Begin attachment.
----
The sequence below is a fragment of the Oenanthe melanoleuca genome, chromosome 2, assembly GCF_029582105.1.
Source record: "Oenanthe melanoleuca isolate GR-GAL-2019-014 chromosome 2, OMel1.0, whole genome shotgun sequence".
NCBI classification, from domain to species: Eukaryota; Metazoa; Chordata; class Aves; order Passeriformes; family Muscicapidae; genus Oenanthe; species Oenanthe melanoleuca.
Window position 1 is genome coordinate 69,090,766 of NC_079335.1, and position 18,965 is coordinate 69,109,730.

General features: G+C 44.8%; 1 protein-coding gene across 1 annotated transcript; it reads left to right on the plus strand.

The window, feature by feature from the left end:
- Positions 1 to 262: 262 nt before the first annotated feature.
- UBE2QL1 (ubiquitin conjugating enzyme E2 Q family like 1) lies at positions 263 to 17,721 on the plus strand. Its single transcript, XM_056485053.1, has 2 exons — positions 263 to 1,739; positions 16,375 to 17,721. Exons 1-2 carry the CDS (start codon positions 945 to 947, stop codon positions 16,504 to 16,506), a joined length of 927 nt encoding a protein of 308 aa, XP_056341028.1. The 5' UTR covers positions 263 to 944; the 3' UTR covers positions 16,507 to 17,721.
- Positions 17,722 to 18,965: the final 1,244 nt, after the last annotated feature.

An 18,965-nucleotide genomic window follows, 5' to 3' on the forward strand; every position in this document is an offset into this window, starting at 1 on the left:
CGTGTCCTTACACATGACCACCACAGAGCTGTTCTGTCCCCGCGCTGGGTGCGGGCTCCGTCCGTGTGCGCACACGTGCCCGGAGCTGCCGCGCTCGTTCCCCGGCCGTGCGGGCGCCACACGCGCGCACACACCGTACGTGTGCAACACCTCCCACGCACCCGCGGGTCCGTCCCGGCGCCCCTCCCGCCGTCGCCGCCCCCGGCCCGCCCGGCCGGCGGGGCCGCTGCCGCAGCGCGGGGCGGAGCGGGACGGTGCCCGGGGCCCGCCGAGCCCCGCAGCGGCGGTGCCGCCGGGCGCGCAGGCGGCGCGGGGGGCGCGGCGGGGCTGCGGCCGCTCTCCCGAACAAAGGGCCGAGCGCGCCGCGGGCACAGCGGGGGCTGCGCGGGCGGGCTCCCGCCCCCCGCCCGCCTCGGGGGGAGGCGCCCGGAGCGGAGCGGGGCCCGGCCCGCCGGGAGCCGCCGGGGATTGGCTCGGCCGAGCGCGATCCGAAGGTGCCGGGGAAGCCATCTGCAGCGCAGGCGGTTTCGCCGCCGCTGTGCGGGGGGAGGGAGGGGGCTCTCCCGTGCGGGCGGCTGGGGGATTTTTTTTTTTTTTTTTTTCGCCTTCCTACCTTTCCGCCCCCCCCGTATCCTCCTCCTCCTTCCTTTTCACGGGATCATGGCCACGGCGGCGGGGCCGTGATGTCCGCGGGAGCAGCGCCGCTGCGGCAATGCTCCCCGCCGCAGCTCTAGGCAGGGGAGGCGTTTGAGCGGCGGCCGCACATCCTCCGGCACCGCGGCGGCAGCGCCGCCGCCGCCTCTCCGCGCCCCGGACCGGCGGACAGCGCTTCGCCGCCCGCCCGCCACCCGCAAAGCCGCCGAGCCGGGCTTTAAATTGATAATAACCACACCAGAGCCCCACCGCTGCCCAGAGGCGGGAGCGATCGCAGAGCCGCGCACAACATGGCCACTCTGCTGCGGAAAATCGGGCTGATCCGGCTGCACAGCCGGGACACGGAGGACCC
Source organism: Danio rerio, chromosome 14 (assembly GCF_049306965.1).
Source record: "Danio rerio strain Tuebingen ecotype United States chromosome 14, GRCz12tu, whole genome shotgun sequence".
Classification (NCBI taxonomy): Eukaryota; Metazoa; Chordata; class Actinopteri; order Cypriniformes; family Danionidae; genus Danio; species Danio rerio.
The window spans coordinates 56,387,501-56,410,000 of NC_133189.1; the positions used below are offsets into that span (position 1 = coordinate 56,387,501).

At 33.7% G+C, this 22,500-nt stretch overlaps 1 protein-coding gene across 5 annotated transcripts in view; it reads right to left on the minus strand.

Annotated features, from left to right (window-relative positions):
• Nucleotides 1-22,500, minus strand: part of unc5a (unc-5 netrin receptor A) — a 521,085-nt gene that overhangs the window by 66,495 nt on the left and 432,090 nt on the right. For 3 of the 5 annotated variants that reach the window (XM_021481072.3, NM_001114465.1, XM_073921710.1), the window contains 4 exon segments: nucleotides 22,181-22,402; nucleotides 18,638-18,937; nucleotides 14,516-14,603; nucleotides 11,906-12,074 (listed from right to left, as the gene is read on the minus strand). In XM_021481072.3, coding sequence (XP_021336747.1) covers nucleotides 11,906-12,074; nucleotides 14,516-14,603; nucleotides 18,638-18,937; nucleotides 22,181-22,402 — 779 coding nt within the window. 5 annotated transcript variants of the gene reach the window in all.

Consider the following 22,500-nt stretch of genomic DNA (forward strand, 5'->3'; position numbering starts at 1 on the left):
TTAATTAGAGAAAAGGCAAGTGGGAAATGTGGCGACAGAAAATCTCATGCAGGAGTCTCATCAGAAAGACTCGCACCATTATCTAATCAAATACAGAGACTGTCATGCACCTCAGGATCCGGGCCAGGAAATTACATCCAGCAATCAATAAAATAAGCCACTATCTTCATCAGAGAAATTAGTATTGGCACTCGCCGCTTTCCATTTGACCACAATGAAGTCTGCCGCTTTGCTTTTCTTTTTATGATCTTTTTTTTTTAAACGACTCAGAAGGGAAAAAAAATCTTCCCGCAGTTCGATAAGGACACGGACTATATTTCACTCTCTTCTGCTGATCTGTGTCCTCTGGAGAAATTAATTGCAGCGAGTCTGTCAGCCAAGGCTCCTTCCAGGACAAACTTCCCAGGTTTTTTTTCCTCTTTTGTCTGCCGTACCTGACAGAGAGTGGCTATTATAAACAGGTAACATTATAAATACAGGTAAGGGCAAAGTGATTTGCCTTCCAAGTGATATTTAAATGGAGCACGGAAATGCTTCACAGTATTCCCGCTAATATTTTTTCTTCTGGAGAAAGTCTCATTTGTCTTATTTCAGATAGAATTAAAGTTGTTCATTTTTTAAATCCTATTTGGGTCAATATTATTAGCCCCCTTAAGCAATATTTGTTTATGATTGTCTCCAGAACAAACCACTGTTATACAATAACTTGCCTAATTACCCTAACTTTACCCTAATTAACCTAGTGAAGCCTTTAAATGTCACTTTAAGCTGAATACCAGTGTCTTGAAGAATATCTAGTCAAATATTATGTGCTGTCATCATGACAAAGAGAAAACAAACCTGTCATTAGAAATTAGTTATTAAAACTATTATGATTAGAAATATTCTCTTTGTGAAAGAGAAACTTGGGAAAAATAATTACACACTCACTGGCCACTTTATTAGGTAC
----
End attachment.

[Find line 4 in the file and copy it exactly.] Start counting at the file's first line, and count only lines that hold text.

Window position 1 is genome coordinate 69,090,766 of NC_079335.1, and position 18,965 is coordinate 69,109,730.